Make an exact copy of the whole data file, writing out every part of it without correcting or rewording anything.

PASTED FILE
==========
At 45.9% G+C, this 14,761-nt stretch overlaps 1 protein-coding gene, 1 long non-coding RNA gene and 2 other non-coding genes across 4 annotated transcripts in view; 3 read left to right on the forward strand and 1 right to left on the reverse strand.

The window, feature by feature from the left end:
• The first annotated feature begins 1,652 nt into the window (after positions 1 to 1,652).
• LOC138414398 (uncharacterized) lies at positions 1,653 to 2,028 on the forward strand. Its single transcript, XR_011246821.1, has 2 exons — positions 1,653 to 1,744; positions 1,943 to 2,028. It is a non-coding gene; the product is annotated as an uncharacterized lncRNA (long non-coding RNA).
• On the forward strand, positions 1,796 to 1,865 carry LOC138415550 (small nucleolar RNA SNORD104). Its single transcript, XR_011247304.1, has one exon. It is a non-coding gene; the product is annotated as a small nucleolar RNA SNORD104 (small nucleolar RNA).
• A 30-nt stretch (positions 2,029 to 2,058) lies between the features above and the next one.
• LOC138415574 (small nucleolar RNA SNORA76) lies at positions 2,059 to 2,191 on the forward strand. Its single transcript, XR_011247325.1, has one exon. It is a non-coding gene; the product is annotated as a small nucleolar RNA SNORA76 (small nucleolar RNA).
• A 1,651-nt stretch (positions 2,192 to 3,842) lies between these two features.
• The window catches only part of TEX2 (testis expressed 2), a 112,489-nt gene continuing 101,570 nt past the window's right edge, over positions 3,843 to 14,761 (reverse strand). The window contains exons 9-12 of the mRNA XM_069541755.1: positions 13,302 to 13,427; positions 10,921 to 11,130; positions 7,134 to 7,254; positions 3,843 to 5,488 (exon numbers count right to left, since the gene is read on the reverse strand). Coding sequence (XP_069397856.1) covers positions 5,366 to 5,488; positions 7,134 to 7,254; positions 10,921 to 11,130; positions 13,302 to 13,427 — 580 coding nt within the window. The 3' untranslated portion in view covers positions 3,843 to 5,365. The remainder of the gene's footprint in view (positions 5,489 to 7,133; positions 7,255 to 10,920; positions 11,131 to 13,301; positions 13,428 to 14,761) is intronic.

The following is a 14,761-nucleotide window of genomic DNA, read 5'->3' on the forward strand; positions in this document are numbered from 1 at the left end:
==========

At 45.9% G+C, this 14,761-nt stretch overlaps 1 protein-coding gene, 1 long non-coding RNA gene and 2 other non-coding genes across 4 annotated transcripts in view; 3 read left to right on the forward strand and 1 right to left on the reverse strand.

The window, feature by feature from the left end:
• The first annotated feature begins 1,652 nt into the window (after positions 1 to 1,652).
• LOC138414398 (uncharacterized) lies at positions 1,653 to 2,028 on the forward strand. Its single transcript, XR_011246821.1, has 2 exons — positions 1,653 to 1,744; positions 1,943 to 2,028. It is a non-coding gene; the product is annotated as an uncharacterized lncRNA (long non-coding RNA).
• On the forward strand, positions 1,796 to 1,865 carry LOC138415550 (small nucleolar RNA SNORD104). Its single transcript, XR_011247304.1, has one exon. It is a non-coding gene; the product is annotated as a small nucleolar RNA SNORD104 (small nucleolar RNA).
• A 30-nt stretch (positions 2,029 to 2,058) lies between the features above and the next one.
• LOC138415574 (small nucleolar RNA SNORA76) lies at positions 2,059 to 2,191 on the forward strand. Its single transcript, XR_011247325.1, has one exon. It is a non-coding gene; the product is annotated as a small nucleolar RNA SNORA76 (small nucleolar RNA).
• A 1,651-nt stretch (positions 2,192 to 3,842) lies between these two features.
• The window catches only part of TEX2 (testis expressed 2), a 112,489-nt gene continuing 101,570 nt past the window's right edge, over positions 3,843 to 14,761 (reverse strand). The window contains exons 9-12 of the mRNA XM_069541755.1: positions 13,302 to 13,427; positions 10,921 to 11,130; positions 7,134 to 7,254; positions 3,843 to 5,488 (exon numbers count right to left, since the gene is read on the reverse strand). Coding sequence (XP_069397856.1) covers positions 5,366 to 5,488; positions 7,134 to 7,254; positions 10,921 to 11,130; positions 13,302 to 13,427 — 580 coding nt within the window. The 3' untranslated portion in view covers positions 3,843 to 5,365. The remainder of the gene's footprint in view (positions 5,489 to 7,133; positions 7,255 to 10,920; positions 11,131 to 13,301; positions 13,428 to 14,761) is intronic.

The following is a 14,761-nucleotide window of genomic DNA, read 5'->3' on the forward strand; positions in this document are numbered from 1 at the left end: